Guest Post: Popular Paleo, A Look into the NEW Frugal Paleo Cookbook

One of the most common question that we receive both on our site and The Paleo View is, “how do you afford to feed a family all that REAL FOOD?!?!” While we offer plenty of reassurance, strategies, and cost-efficient recipes,  Ciarra from Popular Paleo, took addressing this question one step further. In her recently released book The Frugal Paleo Cookbook, Ciarra covered EVERY conceivable aspect of the ‘how to’ make paleo affordable and then shared 100 amazingly delicious recipes to help you easily trim that grocery budget!

Stacy had the chance to meet and hang with Ciarra in Seattle on her recent book tour and found her to be just as lovely and delightful as you would expect. Below are tips from Ciarra on how to make these changes today, along with a sneak peak at the recipes you will find in her new book The Frugal Paleo Cookbook

And we will be totally honest with you, this is a MUST have book in every real food focused kitchen! Whether you are feeding a family of two or twenty, this book is helpful on so many levels! 


Paleo Parents Guest Post, The Frugal Paleo Cookbook by Ciarra Hannah
Is Paleo too expensive?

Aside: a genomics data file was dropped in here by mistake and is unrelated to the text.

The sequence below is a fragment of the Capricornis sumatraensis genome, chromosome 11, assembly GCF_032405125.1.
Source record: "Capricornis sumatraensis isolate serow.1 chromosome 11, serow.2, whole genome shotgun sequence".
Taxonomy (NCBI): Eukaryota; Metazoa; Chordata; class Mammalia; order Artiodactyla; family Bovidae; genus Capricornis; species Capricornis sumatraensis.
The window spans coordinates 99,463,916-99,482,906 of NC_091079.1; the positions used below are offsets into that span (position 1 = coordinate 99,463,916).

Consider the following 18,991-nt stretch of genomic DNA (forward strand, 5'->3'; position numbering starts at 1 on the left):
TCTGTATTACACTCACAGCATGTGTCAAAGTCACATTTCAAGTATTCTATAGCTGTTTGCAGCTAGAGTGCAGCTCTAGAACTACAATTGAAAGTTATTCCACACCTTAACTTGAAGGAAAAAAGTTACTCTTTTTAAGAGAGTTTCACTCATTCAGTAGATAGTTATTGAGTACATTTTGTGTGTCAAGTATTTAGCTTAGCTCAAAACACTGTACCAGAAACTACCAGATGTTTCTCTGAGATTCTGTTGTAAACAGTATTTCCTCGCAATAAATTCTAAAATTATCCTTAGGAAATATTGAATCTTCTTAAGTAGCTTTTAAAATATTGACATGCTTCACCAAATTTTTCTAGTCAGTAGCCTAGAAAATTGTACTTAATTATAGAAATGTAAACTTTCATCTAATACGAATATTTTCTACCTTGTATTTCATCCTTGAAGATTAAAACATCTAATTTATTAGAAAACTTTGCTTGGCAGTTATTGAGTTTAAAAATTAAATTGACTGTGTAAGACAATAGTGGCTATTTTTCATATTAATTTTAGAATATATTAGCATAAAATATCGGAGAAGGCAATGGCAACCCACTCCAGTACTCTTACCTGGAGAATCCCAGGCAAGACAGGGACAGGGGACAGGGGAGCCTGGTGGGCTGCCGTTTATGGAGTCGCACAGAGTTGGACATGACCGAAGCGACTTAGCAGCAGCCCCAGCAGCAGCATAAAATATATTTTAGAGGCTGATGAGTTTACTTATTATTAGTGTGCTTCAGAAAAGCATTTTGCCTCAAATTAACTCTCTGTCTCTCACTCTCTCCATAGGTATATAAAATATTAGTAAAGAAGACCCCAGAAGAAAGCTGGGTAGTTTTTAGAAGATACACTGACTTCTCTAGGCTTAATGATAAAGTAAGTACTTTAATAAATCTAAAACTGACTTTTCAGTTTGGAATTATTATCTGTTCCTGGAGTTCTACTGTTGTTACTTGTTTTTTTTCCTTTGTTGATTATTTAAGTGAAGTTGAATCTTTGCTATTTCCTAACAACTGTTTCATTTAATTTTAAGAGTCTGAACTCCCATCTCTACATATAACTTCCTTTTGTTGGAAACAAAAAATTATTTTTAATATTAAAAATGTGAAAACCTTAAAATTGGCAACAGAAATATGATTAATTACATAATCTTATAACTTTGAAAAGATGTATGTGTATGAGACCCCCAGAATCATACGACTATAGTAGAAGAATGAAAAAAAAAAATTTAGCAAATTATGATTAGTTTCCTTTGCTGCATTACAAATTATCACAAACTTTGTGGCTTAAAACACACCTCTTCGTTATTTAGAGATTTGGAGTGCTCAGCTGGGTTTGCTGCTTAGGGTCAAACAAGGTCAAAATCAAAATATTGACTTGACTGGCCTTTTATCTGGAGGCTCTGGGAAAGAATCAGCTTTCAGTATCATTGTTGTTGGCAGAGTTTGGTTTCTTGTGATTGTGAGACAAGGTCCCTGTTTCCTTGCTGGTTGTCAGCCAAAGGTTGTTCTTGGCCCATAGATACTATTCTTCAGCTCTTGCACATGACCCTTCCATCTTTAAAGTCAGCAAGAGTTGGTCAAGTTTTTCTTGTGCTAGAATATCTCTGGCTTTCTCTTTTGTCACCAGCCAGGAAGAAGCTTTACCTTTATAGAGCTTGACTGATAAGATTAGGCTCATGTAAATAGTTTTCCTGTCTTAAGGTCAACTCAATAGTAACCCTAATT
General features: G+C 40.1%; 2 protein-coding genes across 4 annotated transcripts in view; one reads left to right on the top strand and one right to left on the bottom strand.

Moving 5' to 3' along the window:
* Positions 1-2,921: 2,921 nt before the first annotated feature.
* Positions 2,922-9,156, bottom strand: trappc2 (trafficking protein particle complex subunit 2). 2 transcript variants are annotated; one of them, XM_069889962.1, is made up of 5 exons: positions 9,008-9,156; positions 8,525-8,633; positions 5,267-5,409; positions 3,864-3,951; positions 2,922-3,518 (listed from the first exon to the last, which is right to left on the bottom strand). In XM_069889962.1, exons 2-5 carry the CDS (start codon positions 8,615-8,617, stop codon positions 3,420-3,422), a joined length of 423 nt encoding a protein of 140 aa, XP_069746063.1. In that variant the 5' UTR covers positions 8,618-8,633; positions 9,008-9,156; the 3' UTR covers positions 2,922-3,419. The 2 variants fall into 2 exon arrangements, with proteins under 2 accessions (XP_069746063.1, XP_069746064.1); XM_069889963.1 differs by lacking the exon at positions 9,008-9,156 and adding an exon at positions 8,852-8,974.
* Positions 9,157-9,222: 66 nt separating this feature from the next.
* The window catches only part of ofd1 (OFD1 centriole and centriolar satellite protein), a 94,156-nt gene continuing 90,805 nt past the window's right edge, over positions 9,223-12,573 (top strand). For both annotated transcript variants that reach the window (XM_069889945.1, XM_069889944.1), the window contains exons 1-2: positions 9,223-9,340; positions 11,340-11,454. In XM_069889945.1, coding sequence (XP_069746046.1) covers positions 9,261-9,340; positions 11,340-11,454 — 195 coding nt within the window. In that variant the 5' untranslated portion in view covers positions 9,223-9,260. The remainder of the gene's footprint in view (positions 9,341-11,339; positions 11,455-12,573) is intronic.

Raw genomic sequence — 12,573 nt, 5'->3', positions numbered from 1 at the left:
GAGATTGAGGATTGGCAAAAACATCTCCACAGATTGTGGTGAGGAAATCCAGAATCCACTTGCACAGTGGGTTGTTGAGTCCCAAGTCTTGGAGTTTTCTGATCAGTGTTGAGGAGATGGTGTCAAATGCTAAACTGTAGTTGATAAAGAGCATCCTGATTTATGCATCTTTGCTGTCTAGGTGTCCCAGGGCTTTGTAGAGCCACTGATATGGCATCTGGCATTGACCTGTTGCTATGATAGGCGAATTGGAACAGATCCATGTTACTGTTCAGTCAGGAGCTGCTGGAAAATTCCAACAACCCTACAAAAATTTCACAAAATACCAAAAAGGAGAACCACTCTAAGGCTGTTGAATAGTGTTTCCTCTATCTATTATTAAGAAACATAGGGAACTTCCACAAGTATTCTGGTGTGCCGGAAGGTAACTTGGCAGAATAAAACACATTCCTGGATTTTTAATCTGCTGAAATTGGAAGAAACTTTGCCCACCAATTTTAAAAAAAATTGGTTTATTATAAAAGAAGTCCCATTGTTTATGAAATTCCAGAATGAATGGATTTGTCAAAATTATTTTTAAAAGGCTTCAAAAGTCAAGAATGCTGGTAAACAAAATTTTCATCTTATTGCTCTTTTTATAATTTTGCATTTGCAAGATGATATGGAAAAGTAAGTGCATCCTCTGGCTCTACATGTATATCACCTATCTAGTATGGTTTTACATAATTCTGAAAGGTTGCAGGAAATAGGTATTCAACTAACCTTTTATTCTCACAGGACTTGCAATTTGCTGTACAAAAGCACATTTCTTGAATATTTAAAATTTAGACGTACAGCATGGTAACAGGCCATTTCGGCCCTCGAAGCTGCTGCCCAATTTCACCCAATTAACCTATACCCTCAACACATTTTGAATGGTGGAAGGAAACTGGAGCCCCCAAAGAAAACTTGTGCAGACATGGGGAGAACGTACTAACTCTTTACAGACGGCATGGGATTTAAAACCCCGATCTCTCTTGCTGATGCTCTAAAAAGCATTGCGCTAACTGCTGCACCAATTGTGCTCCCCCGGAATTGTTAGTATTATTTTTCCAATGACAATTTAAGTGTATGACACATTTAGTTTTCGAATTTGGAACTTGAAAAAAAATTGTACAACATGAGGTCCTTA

It’s a valid question at face value. You’re a savvy shopper—you know what you’re paying for groceries nowadays. The price of organic vegetables and fruits compared to non-organic is certainly higher. The cost of grass-fed, pasture-raised meats most definitely costs more than what you’d see from industrialized meat processing businesses. These are the facts you face as you head out to load up on groceries each week.

It might seem that Paleo and affordable are paradoxical in nature given the price tag attached to these high-quality foods. I’m here to tell you that there’s light at the end of this fat-tastic tunnel. In fact, I spend way less on food now than I did before when we just ate “normal” food in our pre-Paleo days. Sounds intriguing, right? Fortunately for all of us, the answer to this mystery is painfully simple. It’s rooted in these ideas:

  • What you’re not eating on a Paleo diet
  • Grocery store tunnel vision
  • A “good, better, best”approach to food
  • Learn how to stretch ingredients and meals
  • Avoid trying to “Paleo-ify”all the things!

Paleo Parents Guest Post, Barbacoa from The Frugal Paleo Cookbook by Ciarra Hannah
What You’re Not Eating on a Paleo Diet
While meats, vegetables, healthy fats, fruit, nuts and seeds appear to be high-ticket items at your local store or farmer’s market, consider for a moment what boxed cereals, packaged deli meats, processed dressings and sauces, loaves of multi-grain bread, coffee shop visits and fast food cost. That ain’t pretty either.